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Fiscal unions redux
Kehoe, Patrick J.; Pastorino, Elena
Before the advent of sophisticated international financial markets, the widely accepted belief was that within a monetary union, a union-wide authority orchestrating fiscal transfers between countries is necessary to provide adequate insurance against country-specific economic fluctuations. This belief prompts a question: Do sophisticated international financial markets obviate the need for such an active union-wide authority? We argue that they do. Specifically, we show that in a benchmark economy with no international financial markets, an activist union-wide authority is necessary to achieve desirable outcomes. With sophisticated financial markets, however, such an authority is unnecessary if its only goal is to provide cross-country insurance. Since restricting the set of policy instruments available to member countries does not create a social externality across them, this result holds in a wide variety of settings. Finally, we establish that an activist union-wide authority concerned just with providing insurance across member countries is needed only when individual countries are either unable or unwilling to pursue desirable policies.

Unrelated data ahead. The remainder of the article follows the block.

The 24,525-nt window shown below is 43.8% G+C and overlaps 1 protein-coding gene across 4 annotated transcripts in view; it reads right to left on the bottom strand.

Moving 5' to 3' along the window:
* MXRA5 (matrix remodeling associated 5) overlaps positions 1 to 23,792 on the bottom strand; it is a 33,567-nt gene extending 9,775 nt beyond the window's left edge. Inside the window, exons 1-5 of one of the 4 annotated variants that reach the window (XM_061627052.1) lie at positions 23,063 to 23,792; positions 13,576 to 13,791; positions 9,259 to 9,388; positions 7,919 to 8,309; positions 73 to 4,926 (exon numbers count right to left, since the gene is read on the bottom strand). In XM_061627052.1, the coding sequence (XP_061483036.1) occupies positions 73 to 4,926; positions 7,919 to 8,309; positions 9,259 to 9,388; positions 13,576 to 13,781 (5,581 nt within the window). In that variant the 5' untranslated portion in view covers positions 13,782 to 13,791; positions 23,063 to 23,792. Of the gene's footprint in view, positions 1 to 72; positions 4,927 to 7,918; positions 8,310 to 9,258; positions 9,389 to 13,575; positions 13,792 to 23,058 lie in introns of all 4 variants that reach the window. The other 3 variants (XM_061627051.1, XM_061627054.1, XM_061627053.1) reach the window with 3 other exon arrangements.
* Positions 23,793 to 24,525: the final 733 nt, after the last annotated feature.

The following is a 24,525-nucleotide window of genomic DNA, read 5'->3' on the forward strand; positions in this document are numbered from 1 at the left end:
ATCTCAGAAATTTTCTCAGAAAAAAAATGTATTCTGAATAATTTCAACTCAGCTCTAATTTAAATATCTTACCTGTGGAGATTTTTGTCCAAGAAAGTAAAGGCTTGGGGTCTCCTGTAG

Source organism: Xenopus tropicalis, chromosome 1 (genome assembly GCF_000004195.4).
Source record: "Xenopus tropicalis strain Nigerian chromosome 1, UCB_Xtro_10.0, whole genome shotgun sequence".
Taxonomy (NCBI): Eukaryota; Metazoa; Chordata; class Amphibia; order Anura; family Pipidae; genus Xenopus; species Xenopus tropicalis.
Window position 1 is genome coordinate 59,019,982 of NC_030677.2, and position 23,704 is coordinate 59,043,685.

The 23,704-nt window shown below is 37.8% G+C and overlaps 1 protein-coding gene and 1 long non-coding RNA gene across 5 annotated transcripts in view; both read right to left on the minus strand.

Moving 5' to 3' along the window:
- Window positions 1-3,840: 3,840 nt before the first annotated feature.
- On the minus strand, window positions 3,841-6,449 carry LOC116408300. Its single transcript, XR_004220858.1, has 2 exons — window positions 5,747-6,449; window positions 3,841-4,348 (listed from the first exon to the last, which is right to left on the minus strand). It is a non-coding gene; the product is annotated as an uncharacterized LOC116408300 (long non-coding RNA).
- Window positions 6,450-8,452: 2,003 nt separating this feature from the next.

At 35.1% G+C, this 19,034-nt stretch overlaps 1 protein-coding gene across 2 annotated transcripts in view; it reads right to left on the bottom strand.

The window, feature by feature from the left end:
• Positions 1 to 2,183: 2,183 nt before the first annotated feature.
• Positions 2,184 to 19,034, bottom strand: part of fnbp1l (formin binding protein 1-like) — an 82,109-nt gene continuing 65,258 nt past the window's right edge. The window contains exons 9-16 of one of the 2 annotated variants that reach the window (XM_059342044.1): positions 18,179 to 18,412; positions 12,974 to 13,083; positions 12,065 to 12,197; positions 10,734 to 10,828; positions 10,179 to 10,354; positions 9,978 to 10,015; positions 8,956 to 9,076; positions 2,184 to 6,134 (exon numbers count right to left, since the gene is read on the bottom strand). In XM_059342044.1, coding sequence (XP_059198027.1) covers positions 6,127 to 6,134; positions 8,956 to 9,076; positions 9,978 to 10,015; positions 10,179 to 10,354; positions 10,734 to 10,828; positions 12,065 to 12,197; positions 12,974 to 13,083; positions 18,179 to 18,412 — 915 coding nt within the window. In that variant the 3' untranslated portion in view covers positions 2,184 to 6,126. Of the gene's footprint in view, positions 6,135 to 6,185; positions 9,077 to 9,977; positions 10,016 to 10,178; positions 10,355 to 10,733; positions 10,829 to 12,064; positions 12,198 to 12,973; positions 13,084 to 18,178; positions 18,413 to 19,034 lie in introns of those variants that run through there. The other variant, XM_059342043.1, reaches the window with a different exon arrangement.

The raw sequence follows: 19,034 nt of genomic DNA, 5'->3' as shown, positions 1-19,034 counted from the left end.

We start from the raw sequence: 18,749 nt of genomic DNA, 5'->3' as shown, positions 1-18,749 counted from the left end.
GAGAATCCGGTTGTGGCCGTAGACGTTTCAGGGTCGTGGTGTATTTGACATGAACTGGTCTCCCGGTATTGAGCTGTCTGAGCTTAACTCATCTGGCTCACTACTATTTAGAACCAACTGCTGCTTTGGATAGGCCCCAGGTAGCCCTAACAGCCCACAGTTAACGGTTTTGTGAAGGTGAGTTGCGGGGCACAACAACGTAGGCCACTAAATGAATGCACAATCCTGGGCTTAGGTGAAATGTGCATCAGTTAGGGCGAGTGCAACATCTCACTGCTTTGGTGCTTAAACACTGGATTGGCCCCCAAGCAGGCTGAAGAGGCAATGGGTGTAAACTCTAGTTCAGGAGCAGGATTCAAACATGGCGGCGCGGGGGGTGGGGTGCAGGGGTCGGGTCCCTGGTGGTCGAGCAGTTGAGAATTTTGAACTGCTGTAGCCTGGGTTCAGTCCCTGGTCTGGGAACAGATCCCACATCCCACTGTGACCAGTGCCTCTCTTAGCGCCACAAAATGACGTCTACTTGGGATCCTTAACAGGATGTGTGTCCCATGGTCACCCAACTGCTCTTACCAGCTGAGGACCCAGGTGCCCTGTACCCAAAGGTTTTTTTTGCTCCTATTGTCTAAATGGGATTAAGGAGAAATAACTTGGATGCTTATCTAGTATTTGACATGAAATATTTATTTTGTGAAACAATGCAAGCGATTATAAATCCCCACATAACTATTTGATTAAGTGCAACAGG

https://creativecommons.org/licenses/by/4.0/
This is an Open Access article distributed under the terms of the Creative Commons Attribution License Creative Commons Attribution 4.0 International, which permits unrestricted use, distribution and reproduction in any medium provided that the original work is properlyattributed.
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Universitat Pompeu Fabra
         

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Chari, V. V.; Dovis, Alessandro; Kehoe, Patrick J.